Today we bring you the first of several treats this off-season: Interviews with real, live players! Brandon Barnes was good enough to answer some questions for us.
AC: You were a 2005 6th Round draft pick, despite not having played organized baseball all that long. Can you talk about your high schoo/JuCo baseball career, and what led up to the draft?
BB: I grew up with a passion for baseball, it started when I was 4 years old. when I was 10, I started playing football and fell in love with the physical aspect of the game, and how fun it was to be able to hit someone while playing a game. As I entered high school, I decided to play football and baseball - as a sophomore I played varsity baseball and football as a starting 3rd baseman and safety/wide receiver.
I did not have that great of a baseball career in high school but dominated the football field. So as my senior year came around I made the decision to quit baseball and fulfill a dream of playing D1 football and then on to the NFL, but like I said, my passion since I was a child was baseball. I had scholarships to UCLA and Colorado State, and towards the end of the signing period my scholarships fell through with both schools, and I decided to walk on at Cypress Junior College.
At Cypress, I did not even know what the amateur draft was, so it really helped to just have fun playing baseball. Towards the end of the season is when colleges and pro scouts started talking to me and coming to my house. I was slotted between the 10th and 12th round of the draft, so when my name was called in the sixth round I was in shock. I didn't believe that someone thought I was that good. It was a childhood dream coming true.
AC: One of the things that we fans talk about (those of us who follow the minors, anyway) is the Lancaster Effect. Last year you hit 12 homers in 68 games at Lancaster, and 27 in the Cal League this season - though you hit almost as many homers on the road as you did at home. How do you approach hitting in Lancaster compared to other places you've played in your career?
BB: Everybody believes that there is this big upside to playing in Lancaster for homeruns. The fact is that you still have to hit the ball good to get it out of the park as a right handed hitter. The wind blows out to right field and I never changed my swing to hit the ball to right field. My approach was to stay right up the middle and try to drive the ball at the center fielder. I believe I have enough power to hit the ball out of any park I play in. I do not try to hit home runs - just line drives, and the line drives will turn into home runs. The secret is not to change your approach and just mature as a hitter.
AC: Back in June you hit for the cycle, the day after Freddy Parejo did it. What was going through your mind during the game?
BB: The funny part of that day is from the moment I stepped into the clubhouse, I told freddy that I was going to do whatever he did that day: stretch, throw, workout, the same amount of sprints, and whatever he ate, I was going to eat - not ever thinking I was going to actually repeat what he did the night before.
My first at bat, I hit a home run, still nothing going through my mind at that point. 2nd at bat I actually struck out, so I was nowhere even close to thinking about a cycle. 3rd at bat was the triple, and at that point I was thinking that if I was able to get two more at bats, I could have a chance. 4th at bat was the double and from there it was all over my mind: am I going to get another at bat, could I actually do it? 5th at bat came and I had to step out of the box and take a deep breath because my mind was racing. I actually swung at a changeup down in the zone and hit a slow roller to the shortstop, and I don't think I have ever ran that fast in my life.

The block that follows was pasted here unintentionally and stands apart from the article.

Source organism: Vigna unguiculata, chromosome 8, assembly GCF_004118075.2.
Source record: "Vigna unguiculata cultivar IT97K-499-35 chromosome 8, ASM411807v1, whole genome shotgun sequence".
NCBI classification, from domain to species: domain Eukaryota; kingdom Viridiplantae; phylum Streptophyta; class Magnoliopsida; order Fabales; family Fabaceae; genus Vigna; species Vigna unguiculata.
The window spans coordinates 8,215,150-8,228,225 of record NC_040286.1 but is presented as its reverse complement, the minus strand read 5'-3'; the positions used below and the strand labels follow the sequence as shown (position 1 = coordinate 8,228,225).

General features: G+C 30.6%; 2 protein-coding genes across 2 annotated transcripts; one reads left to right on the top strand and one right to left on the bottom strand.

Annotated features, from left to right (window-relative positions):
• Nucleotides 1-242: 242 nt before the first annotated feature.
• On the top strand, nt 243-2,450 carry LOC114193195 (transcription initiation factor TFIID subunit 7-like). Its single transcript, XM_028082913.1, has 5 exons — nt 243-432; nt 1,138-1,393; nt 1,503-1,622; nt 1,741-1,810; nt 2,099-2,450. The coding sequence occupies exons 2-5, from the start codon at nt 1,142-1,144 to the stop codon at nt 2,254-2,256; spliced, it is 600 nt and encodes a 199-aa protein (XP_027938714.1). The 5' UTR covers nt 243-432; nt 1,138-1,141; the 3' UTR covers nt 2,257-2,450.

AC: The Astros had three players at Corpus get popped with a 50-game suspension for using what looks like an over-the-counter supplement. As you're a slugger, how does the concern about supplements and possible suspensions affect your workout regimen?
BB: I am not too concerned, because I do not use anything over the counter. I use NSF-certified supplements. I will never change my workout regimen because I believe my workouts help with my strength speed and agility. It's just one of those things where it wasn't an illegal supplement, there was just something mixed in that was not suppose to be there.
Prior to this year, you struck out in about a quarter of your plate appearances (hang on, there's a good part coming). But that dropped off a little bit this season. What was your approach coming into 2010, and did it change last off-season?
BB: Yeah, I know I strike out a lot, but my approach did change last off-season. I have always been a free swinger, but I had to tone that down a little bit and sit on my pitch. Sitting on my pitch helps me to stay off of off-speed pitches and pitches that are not in my part of the strike zone. When I would get to two strikes I would try and battle, fight off pitches and try to get a hit.
What are your plans this off-season? What will you be doing between now and Spring Training?
BB: My plans this off-season are to go on vacation with my wife and relax. I am also trying to go play winter ball in MEXICO, so I can get more at bats and face better pitching. I am going to work even harder than I did last off season on my body and my approach so i can have a better year than this past year and keep growing as a baseball player.
Big thanks to Brandon, and we'll check back in with him later in the off-season to see how that vacation was. And about the winter ball thing.